Bruce Murray Arnott: Into the Megatext opened on 22 April 2023 at the Villa-Legodi Centre for Sculpture providing the first comprehensive overview of Arnott’s life and work.
In partnership with TAF’23, artist Bruce Arnott presented a scaled-down iteration of the exhibition at the Villa-Legodi Centre for Sculpture.
Bruce Murray Arnott: Into the Megatext, was launched at an intimate gathering of about 50 people in Irma Stern’s lounge on 20 July.
Work on Bruce Arnott’s book has begun. Edited by Mari Lecanides-Arnott and with Sven Christian assisting with design and production, the book aims to paint a rich, varied and complex picture of Bruce’s life and work. There will be a section in the Bruce Arnott book that will include Bruce’s own writings about his artwork.
Marilyn Martin’s book Between Dreams and Realities includes information about Bruce’s important contribution when he worked at the SA National Gallery and information about his Numinous Beast sculpture, which is featured on the back cover of the book.
Some of Bruce’s works have featured on the front and/or back covers of books or have been adapted for corporate branding such as the logo of the Baxter theatre.
In a small way, my experience reflects Bruce’s particular brilliance – an experience many others, too, have shared – his provocative, challenging insights, at once providing critique, and the means to rethink one’s position in often surprising new ways.
Emeritus Professor Bruce Murray Arnott passed away in Cape Town on Friday 20 July, just short of his 80th birthday. He was a formidable sculptor and academic, who taught at the Michaelis School of Fine Art, UCT between 1978 and his retirement in 2003, and continued his association as a postgraduate supervisor and examiner.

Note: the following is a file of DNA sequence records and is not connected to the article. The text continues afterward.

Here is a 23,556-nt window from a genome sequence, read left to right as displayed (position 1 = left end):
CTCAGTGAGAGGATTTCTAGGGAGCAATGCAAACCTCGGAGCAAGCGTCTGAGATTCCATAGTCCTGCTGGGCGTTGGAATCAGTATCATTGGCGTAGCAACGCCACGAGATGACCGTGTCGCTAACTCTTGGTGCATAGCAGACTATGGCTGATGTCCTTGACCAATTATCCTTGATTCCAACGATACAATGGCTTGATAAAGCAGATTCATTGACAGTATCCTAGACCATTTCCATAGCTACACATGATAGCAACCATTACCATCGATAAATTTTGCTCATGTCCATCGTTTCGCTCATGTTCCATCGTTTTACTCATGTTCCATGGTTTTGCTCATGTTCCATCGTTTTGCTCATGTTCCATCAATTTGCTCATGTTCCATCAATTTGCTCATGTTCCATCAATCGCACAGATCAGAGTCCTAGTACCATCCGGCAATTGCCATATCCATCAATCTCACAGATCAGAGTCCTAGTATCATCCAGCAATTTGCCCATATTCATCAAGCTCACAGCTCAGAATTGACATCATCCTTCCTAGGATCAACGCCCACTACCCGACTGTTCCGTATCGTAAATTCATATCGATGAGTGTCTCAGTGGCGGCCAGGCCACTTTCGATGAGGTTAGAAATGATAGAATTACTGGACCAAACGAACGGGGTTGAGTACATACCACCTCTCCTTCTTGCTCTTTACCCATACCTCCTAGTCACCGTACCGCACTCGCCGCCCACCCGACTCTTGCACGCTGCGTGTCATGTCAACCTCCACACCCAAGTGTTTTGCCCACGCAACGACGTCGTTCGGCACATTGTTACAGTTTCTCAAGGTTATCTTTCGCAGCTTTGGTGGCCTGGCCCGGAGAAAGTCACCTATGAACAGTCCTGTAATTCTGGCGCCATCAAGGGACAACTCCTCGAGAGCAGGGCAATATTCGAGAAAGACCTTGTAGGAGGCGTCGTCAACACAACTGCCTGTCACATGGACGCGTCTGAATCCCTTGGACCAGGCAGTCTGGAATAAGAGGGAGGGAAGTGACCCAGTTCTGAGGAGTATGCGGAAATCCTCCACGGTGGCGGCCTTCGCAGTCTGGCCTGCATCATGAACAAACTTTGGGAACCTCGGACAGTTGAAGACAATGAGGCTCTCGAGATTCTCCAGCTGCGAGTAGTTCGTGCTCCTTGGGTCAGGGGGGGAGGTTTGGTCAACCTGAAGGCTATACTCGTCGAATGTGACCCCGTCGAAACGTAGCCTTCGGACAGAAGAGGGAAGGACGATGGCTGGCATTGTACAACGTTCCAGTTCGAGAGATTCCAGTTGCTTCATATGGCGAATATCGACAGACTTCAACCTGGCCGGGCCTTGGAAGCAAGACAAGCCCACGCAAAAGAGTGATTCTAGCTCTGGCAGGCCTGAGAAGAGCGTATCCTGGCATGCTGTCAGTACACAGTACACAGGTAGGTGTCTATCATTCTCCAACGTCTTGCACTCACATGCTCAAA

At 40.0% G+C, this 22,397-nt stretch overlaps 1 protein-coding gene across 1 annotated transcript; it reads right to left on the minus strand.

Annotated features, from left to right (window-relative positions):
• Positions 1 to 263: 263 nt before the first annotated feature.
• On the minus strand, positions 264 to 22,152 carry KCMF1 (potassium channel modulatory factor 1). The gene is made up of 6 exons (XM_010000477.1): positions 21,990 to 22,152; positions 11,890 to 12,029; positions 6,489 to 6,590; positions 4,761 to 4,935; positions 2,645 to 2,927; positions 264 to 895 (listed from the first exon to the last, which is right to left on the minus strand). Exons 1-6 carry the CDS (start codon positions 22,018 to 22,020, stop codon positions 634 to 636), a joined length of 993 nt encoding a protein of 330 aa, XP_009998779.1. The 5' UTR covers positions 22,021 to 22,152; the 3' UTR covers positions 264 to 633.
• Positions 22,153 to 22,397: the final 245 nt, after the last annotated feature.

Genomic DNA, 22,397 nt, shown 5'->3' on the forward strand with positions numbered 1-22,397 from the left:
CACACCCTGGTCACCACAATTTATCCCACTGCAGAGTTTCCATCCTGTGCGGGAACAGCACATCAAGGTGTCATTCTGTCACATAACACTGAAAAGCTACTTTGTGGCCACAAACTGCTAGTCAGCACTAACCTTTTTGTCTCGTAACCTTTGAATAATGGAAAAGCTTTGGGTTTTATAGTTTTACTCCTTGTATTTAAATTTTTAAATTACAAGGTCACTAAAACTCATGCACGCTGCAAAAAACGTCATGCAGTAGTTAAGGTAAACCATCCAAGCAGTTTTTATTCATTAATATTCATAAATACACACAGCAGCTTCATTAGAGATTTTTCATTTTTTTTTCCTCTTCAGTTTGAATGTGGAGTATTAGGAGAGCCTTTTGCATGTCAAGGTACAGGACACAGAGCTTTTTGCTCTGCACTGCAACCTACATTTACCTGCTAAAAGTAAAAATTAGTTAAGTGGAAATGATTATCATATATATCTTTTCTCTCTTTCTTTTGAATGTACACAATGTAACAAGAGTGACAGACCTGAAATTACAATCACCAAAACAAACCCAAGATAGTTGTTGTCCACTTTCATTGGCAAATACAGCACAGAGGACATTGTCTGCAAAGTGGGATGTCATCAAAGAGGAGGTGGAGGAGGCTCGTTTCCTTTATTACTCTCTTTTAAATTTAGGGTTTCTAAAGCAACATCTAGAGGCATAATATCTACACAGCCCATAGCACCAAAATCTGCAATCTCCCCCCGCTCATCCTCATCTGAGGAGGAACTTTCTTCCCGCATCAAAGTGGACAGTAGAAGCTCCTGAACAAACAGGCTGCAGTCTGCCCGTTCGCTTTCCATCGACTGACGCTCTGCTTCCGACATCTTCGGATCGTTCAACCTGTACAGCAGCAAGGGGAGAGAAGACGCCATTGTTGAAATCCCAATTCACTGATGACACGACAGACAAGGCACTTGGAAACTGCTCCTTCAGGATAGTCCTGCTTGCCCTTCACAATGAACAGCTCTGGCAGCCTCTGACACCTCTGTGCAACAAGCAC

Iziko Museums of South Africa salutes the memory of Bruce Arnott – a great South African sculptor, curator and mentor in the fine arts – who was a key figure in the history of the Iziko South African National Gallery. He was an influential sculptor who made an impression on generations of students at UCT’s Michaelis School of Fine Art.
News about the death of one of South Africa’s foremost sculptors, Bruce Arnott, sent me straight to his Alma Mater, a goddess-like Caryatid figure atop a tall column. But the telling detail – and in Arnott’s work, there is always a telling detail – is the chameleon perched triumphantly atop her headdress.
Bruce will be sorely missed but his extraordinary legacy remains. His far-sighted vision for art on and of the African continent affirm him as an advocate of change, ahead of his time.
Bruce Arnott’s bronze The Citizen completes the JAG Centenary Commemorative medallions set, which is a collaboration between the Friends of JAG and the South African Mint where a percentage of the proceeds from the medallions will help bolster the Friends’ fundraising initiatives, and help supporting the Gallery.
Colleagues and friends remember Bruce Arnott and share how he had touched their lives professionally or personally; and sometimes even both.
Bruce has authored three books about artists Lippy Lipshitz, John Muafangejo and Claude Bouscharain and has curated SANG catalogues for African Art in Metal and Art of Rorke’s Drift during the 1970s.